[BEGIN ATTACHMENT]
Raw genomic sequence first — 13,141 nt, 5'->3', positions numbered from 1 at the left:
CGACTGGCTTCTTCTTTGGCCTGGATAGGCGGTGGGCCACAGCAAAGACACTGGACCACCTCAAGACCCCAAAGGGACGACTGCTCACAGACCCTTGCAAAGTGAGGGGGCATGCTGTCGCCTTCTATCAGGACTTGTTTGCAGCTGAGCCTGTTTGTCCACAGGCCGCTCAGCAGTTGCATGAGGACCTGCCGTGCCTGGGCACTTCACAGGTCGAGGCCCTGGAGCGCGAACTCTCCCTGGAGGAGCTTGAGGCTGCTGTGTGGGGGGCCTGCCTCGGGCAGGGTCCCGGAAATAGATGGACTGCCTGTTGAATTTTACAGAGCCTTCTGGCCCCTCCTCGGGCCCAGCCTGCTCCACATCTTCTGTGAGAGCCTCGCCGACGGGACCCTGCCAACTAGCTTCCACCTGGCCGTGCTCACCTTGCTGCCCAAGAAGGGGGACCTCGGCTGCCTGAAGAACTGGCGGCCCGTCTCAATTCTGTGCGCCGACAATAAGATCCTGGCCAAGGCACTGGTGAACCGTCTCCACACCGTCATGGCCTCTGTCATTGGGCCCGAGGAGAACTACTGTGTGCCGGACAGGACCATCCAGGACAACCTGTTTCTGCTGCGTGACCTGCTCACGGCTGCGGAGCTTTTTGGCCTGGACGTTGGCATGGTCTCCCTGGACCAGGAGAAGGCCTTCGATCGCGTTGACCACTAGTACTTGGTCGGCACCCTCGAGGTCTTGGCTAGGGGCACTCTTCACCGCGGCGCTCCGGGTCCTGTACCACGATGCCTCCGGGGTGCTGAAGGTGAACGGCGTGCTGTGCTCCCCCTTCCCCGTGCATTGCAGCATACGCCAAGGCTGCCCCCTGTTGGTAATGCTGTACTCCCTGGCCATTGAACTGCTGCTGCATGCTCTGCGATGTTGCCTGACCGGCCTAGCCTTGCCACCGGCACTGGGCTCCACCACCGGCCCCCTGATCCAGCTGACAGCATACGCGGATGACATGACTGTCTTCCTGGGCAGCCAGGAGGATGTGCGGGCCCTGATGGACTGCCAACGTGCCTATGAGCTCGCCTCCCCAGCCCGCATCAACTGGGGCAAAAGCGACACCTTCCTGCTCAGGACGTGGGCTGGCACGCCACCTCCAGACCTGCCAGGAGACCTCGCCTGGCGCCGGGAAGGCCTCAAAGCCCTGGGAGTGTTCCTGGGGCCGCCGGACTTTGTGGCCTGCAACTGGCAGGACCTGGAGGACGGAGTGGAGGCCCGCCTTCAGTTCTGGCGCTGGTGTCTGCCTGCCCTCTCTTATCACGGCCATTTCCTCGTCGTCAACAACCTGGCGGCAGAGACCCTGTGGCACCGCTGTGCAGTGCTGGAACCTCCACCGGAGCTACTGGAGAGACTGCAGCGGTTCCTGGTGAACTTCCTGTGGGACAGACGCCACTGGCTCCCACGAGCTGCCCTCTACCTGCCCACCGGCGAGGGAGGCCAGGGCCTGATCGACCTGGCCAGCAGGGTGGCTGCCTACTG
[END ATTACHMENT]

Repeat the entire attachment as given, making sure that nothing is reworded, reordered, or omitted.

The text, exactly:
Raw genomic sequence first — 13,141 nt, 5'->3', positions numbered from 1 at the left:
CGACTGGCTTCTTCTTTGGCCTGGATAGGCGGTGGGCCACAGCAAAGACACTGGACCACCTCAAGACCCCAAAGGGACGACTGCTCACAGACCCTTGCAAAGTGAGGGGGCATGCTGTCGCCTTCTATCAGGACTTGTTTGCAGCTGAGCCTGTTTGTCCACAGGCCGCTCAGCAGTTGCATGAGGACCTGCCGTGCCTGGGCACTTCACAGGTCGAGGCCCTGGAGCGCGAACTCTCCCTGGAGGAGCTTGAGGCTGCTGTGTGGGGGGCCTGCCTCGGGCAGGGTCCCGGAAATAGATGGACTGCCTGTTGAATTTTACAGAGCCTTCTGGCCCCTCCTCGGGCCCAGCCTGCTCCACATCTTCTGTGAGAGCCTCGCCGACGGGACCCTGCCAACTAGCTTCCACCTGGCCGTGCTCACCTTGCTGCCCAAGAAGGGGGACCTCGGCTGCCTGAAGAACTGGCGGCCCGTCTCAATTCTGTGCGCCGACAATAAGATCCTGGCCAAGGCACTGGTGAACCGTCTCCACACCGTCATGGCCTCTGTCATTGGGCCCGAGGAGAACTACTGTGTGCCGGACAGGACCATCCAGGACAACCTGTTTCTGCTGCGTGACCTGCTCACGGCTGCGGAGCTTTTTGGCCTGGACGTTGGCATGGTCTCCCTGGACCAGGAGAAGGCCTTCGATCGCGTTGACCACTAGTACTTGGTCGGCACCCTCGAGGTCTTGGCTAGGGGCACTCTTCACCGCGGCGCTCCGGGTCCTGTACCACGATGCCTCCGGGGTGCTGAAGGTGAACGGCGTGCTGTGCTCCCCCTTCCCCGTGCATTGCAGCATACGCCAAGGCTGCCCCCTGTTGGTAATGCTGTACTCCCTGGCCATTGAACTGCTGCTGCATGCTCTGCGATGTTGCCTGACCGGCCTAGCCTTGCCACCGGCACTGGGCTCCACCACCGGCCCCCTGATCCAGCTGACAGCATACGCGGATGACATGACTGTCTTCCTGGGCAGCCAGGAGGATGTGCGGGCCCTGATGGACTGCCAACGTGCCTATGAGCTCGCCTCCCCAGCCCGCATCAACTGGGGCAAAAGCGACACCTTCCTGCTCAGGACGTGGGCTGGCACGCCACCTCCAGACCTGCCAGGAGACCTCGCCTGGCGCCGGGAAGGCCTCAAAGCCCTGGGAGTGTTCCTGGGGCCGCCGGACTTTGTGGCCTGCAACTGGCAGGACCTGGAGGACGGAGTGGAGGCCCGCCTTCAGTTCTGGCGCTGGTGTCTGCCTGCCCTCTCTTATCACGGCCATTTCCTCGTCGTCAACAACCTGGCGGCAGAGACCCTGTGGCACCGCTGTGCAGTGCTGGAACCTCCACCGGAGCTACTGGAGAGACTGCAGCGGTTCCTGGTGAACTTCCTGTGGGACAGACGCCACTGGCTCCCACGAGCTGCCCTCTACCTGCCCACCGGCGAGGGAGGCCAGGGCCTGATCGACCTGGCCAGCAGGGTGGCTGCCTACTG